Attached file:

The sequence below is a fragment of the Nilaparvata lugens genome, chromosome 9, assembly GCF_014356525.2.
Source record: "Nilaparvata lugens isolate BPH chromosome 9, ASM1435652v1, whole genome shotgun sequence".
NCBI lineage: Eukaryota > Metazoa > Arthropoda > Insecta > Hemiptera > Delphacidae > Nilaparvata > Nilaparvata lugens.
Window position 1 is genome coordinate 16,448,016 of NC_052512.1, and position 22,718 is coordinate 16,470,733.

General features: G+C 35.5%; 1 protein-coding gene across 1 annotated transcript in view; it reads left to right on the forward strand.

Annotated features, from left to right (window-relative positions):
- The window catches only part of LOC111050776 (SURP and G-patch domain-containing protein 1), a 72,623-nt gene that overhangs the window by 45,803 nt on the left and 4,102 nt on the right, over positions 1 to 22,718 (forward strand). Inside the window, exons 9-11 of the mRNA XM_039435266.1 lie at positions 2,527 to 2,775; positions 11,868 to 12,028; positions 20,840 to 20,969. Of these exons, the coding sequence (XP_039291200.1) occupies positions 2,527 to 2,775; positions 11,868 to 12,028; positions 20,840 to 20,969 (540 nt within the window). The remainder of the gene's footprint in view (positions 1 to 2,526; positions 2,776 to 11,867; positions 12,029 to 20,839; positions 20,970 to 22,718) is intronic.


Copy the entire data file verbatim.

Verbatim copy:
The sequence below is a fragment of the Nilaparvata lugens genome, chromosome 9, assembly GCF_014356525.2.
Source record: "Nilaparvata lugens isolate BPH chromosome 9, ASM1435652v1, whole genome shotgun sequence".
NCBI lineage: Eukaryota > Metazoa > Arthropoda > Insecta > Hemiptera > Delphacidae > Nilaparvata > Nilaparvata lugens.
Window position 1 is genome coordinate 16,448,016 of NC_052512.1, and position 22,718 is coordinate 16,470,733.

General features: G+C 35.5%; 1 protein-coding gene across 1 annotated transcript in view; it reads left to right on the forward strand.

Annotated features, from left to right (window-relative positions):
- The window catches only part of LOC111050776 (SURP and G-patch domain-containing protein 1), a 72,623-nt gene that overhangs the window by 45,803 nt on the left and 4,102 nt on the right, over positions 1 to 22,718 (forward strand). Inside the window, exons 9-11 of the mRNA XM_039435266.1 lie at positions 2,527 to 2,775; positions 11,868 to 12,028; positions 20,840 to 20,969. Of these exons, the coding sequence (XP_039291200.1) occupies positions 2,527 to 2,775; positions 11,868 to 12,028; positions 20,840 to 20,969 (540 nt within the window). The remainder of the gene's footprint in view (positions 1 to 2,526; positions 2,776 to 11,867; positions 12,029 to 20,839; positions 20,970 to 22,718) is intronic.